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Black History Month: Who Was the Last African-American Male Player to Win a Grand Slam Title?

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Tennis is a sport that has often been deemed too “white” by many of its players. When describing it as such, the term usually means that it is an expensive sport, mostly reserved for the privileged class. While that was the situation when the sport began, there has been immense change over time, mainly because of Arthur Ashe

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In the WTA, there have been many women who came from underprivileged backgrounds to create history. Serena Williams and Venus Williams are the most famous examples, with Coco Gauff being the most recent one.Frances Tiafoe is a great example of this in the ATP. However, all these stars owe a great deal to Arthur Ashe, who was the last black American tennis player to win a grand slam.

The glorious career of Arthur Ashe

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Arthur Ashe began playing tennis when he was just 16 years old. While he didn’t see great results at the start of his career, he kept playing and eventually played his first Grand Slam final in the 1966 Australian Open, when tennis was still in the Open Era. He would appear in the final once again in 1967, but he couldn’t win it once again.

As tennis transitioned to the Open Era, Ashe found his way into the US Open final and won the tournament, shocking the world. He then won the Australian Open in 1970 and then the Wimbledon in 1975. In doubles, Ashe won two out of the five doubles Grand Slam finals he played, the French Open in 1971 and the January edition of the 1977 Australian Open.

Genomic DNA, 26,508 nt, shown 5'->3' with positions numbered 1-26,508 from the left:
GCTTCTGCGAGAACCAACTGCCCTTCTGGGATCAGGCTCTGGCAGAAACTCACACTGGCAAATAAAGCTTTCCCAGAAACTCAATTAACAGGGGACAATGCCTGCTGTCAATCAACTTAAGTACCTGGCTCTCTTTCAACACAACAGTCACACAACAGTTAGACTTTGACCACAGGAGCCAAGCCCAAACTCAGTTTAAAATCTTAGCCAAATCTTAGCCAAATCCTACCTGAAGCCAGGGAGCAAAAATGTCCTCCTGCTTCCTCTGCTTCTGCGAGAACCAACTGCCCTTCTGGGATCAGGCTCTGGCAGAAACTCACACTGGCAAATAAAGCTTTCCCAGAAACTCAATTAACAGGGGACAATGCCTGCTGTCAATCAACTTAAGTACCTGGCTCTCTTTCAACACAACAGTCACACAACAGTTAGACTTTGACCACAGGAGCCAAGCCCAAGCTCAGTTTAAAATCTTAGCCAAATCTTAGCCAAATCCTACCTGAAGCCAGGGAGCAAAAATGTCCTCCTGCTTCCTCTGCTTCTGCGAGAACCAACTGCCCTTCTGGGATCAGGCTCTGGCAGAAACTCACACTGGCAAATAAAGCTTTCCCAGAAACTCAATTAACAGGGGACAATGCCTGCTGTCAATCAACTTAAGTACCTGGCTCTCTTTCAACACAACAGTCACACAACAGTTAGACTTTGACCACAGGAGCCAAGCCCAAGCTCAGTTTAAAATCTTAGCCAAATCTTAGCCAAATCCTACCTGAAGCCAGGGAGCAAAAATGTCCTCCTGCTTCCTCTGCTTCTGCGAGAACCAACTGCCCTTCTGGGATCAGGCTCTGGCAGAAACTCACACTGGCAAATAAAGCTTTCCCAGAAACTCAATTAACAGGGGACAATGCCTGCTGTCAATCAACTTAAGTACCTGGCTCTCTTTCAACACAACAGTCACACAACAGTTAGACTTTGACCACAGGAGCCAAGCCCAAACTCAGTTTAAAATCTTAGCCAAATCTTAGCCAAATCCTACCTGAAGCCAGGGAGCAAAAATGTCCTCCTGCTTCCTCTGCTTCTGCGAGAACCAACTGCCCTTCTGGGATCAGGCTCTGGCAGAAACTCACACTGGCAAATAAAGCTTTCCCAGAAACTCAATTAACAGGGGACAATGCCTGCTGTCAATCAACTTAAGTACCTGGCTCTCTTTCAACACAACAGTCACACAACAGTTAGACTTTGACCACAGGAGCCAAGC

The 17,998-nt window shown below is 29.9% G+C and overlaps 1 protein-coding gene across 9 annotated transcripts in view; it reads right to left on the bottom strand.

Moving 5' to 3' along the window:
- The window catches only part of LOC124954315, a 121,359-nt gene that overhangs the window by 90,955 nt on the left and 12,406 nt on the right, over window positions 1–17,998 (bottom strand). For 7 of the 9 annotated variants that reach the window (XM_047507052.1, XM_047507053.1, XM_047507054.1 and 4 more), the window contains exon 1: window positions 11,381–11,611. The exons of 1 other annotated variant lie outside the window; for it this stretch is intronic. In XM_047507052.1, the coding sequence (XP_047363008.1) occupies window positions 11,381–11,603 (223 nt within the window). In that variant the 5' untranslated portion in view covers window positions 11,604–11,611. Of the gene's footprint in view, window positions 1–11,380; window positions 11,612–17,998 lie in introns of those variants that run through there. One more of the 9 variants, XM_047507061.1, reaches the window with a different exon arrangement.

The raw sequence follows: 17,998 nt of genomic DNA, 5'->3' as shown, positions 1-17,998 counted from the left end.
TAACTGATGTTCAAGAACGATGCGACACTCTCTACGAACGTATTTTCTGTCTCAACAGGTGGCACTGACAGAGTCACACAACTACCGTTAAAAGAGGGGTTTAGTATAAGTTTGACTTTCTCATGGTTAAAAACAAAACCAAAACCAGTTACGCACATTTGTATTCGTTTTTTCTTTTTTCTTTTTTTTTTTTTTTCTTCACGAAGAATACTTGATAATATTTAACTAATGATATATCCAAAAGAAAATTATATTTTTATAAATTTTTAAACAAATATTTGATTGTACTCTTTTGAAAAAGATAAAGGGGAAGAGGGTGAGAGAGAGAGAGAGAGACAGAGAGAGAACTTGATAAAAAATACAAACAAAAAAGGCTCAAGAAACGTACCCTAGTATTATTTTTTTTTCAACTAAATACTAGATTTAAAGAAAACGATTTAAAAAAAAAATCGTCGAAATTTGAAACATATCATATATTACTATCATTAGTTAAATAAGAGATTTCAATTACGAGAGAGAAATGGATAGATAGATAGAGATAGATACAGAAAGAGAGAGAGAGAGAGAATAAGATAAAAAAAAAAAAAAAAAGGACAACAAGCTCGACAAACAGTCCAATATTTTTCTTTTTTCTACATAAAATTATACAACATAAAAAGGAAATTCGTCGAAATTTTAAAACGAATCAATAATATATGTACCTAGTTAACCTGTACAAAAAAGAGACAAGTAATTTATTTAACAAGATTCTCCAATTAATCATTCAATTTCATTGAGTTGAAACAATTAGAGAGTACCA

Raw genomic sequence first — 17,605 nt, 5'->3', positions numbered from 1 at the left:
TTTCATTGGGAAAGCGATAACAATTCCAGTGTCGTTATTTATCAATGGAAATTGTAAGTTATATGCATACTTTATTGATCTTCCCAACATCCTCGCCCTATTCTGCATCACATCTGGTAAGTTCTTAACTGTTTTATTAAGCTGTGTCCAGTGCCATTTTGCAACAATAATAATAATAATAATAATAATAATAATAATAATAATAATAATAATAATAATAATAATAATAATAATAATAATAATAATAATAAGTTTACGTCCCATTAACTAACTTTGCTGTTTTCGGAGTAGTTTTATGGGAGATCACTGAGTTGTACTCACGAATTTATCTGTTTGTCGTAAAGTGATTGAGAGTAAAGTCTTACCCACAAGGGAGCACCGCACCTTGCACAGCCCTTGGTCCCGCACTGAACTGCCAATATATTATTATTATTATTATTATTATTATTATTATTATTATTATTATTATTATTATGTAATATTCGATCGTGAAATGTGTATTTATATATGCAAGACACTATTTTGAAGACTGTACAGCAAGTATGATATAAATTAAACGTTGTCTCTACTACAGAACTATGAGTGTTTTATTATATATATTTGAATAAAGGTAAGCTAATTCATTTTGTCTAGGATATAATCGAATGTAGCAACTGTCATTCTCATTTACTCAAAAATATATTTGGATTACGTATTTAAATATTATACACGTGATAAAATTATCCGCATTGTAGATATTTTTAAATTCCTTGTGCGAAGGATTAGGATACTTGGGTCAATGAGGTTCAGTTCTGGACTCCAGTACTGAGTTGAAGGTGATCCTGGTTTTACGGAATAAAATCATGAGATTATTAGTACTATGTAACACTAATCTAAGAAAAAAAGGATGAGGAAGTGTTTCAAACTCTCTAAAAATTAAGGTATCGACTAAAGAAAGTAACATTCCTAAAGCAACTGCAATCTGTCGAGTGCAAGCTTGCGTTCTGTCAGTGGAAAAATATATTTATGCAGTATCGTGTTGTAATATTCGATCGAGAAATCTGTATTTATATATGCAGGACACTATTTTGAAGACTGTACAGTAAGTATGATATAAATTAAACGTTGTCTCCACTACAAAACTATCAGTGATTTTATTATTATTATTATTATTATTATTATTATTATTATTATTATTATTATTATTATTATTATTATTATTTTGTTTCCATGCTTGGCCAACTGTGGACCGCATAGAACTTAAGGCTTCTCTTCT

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Ashe became the last African-American athlete in the ATP to win a men’s singles Grand Slam in 1975 and a men’s doubles Grand Slam in 1977. After him, many black ATP stars came up but failed to win any majors.

While Arthur Ashe became a beacon of equality after his retirement, during his prime tennis-playing years, he was anything but a socially active individual.

How Ashe eventually became a beacon of equality in the US

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When a young and starry-eyed Ashe stepped into the thick of the sport, tennis was the only thing on his mind. While he grew up in a city that practiced segregation and was denied access to tennis courts when young, Ashe had no desire to take a big political stance. He was criticized by former Shadow US Senator Jesse Jackson and even Billie Jean King for his lack of clarity on his political standing.

However, he changed his mind in 1970, when his visa application was rejected, at a time when the apartheid was in full effect in South Africa. It would happen again in 1971 and then in 1972. He was eventually allowed to play in the country in 1973, but the experience had changed him.

I looked apartheid directly in the face, saw the appalling WHITES ONLY and NONWHITES ONLY signs, the separate and drastically unequal facilities very much like those of my childhood in Virginia,” Ashe wrote. He continued, “I saw the sneer of superiority on the faces of many whites, and the look of obsequiousness, fatalism, cynicism, and despair on the faces of many blacks.”

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The experience left him in despair, and he decided a change needed to be made. He decided to use his position as a public figure to speak out against the apartheid and the discrimination plaguing the US. He continued his tennis career and became the first African-American male athlete to be crowned a Grand Slam.

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